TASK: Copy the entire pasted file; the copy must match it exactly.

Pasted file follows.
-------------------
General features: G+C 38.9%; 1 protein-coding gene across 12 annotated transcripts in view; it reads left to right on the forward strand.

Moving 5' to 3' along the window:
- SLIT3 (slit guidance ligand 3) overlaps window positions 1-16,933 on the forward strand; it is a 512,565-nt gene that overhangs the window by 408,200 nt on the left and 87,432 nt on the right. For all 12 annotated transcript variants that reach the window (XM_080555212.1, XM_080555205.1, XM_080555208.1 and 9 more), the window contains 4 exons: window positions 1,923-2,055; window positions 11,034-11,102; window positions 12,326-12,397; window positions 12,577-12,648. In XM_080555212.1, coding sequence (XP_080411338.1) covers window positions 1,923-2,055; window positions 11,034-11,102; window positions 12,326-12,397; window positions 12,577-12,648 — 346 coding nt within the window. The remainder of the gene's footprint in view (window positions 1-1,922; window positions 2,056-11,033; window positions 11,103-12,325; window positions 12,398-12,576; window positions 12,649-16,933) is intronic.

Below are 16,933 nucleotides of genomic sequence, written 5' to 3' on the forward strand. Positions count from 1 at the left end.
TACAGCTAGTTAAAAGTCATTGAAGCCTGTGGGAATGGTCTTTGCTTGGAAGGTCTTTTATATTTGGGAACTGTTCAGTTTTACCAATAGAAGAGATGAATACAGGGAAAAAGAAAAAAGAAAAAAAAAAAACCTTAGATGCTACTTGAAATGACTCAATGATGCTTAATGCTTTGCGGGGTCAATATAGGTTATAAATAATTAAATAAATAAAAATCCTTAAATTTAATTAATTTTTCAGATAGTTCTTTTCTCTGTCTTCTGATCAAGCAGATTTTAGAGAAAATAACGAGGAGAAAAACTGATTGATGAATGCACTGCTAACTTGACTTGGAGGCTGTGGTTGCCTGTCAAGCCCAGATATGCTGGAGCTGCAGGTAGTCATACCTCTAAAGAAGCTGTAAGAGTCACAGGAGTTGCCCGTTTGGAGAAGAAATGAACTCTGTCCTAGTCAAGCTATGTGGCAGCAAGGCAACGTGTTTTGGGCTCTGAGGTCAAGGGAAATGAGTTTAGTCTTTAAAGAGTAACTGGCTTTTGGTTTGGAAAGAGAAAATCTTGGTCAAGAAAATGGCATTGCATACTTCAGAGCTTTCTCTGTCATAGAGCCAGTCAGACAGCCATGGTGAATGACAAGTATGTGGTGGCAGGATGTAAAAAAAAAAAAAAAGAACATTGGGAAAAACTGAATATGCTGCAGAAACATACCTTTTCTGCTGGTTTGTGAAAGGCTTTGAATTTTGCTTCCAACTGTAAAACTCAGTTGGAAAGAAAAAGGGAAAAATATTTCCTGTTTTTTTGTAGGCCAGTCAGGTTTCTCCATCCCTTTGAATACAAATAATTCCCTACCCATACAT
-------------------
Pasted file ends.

General features: G+C 38.9%; 1 protein-coding gene across 12 annotated transcripts in view; it reads left to right on the forward strand.

Moving 5' to 3' along the window:
- SLIT3 (slit guidance ligand 3) overlaps window positions 1-16,933 on the forward strand; it is a 512,565-nt gene that overhangs the window by 408,200 nt on the left and 87,432 nt on the right. For all 12 annotated transcript variants that reach the window (XM_080555212.1, XM_080555205.1, XM_080555208.1 and 9 more), the window contains 4 exons: window positions 1,923-2,055; window positions 11,034-11,102; window positions 12,326-12,397; window positions 12,577-12,648. In XM_080555212.1, coding sequence (XP_080411338.1) covers window positions 1,923-2,055; window positions 11,034-11,102; window positions 12,326-12,397; window positions 12,577-12,648 — 346 coding nt within the window. The remainder of the gene's footprint in view (window positions 1-1,922; window positions 2,056-11,033; window positions 11,103-12,325; window positions 12,398-12,576; window positions 12,649-16,933) is intronic.

Below are 16,933 nucleotides of genomic sequence, written 5' to 3' on the forward strand. Positions count from 1 at the left end.
TACAGCTAGTTAAAAGTCATTGAAGCCTGTGGGAATGGTCTTTGCTTGGAAGGTCTTTTATATTTGGGAACTGTTCAGTTTTACCAATAGAAGAGATGAATACAGGGAAAAAGAAAAAAGAAAAAAAAAAAACCTTAGATGCTACTTGAAATGACTCAATGATGCTTAATGCTTTGCGGGGTCAATATAGGTTATAAATAATTAAATAAATAAAAATCCTTAAATTTAATTAATTTTTCAGATAGTTCTTTTCTCTGTCTTCTGATCAAGCAGATTTTAGAGAAAATAACGAGGAGAAAAACTGATTGATGAATGCACTGCTAACTTGACTTGGAGGCTGTGGTTGCCTGTCAAGCCCAGATATGCTGGAGCTGCAGGTAGTCATACCTCTAAAGAAGCTGTAAGAGTCACAGGAGTTGCCCGTTTGGAGAAGAAATGAACTCTGTCCTAGTCAAGCTATGTGGCAGCAAGGCAACGTGTTTTGGGCTCTGAGGTCAAGGGAAATGAGTTTAGTCTTTAAAGAGTAACTGGCTTTTGGTTTGGAAAGAGAAAATCTTGGTCAAGAAAATGGCATTGCATACTTCAGAGCTTTCTCTGTCATAGAGCCAGTCAGACAGCCATGGTGAATGACAAGTATGTGGTGGCAGGATGTAAAAAAAAAAAAAAAGAACATTGGGAAAAACTGAATATGCTGCAGAAACATACCTTTTCTGCTGGTTTGTGAAAGGCTTTGAATTTTGCTTCCAACTGTAAAACTCAGTTGGAAAGAAAAAGGGAAAAATATTTCCTGTTTTTTTGTAGGCCAGTCAGGTTTCTCCATCCCTTTGAATACAAATAATTCCCTACCCATACAT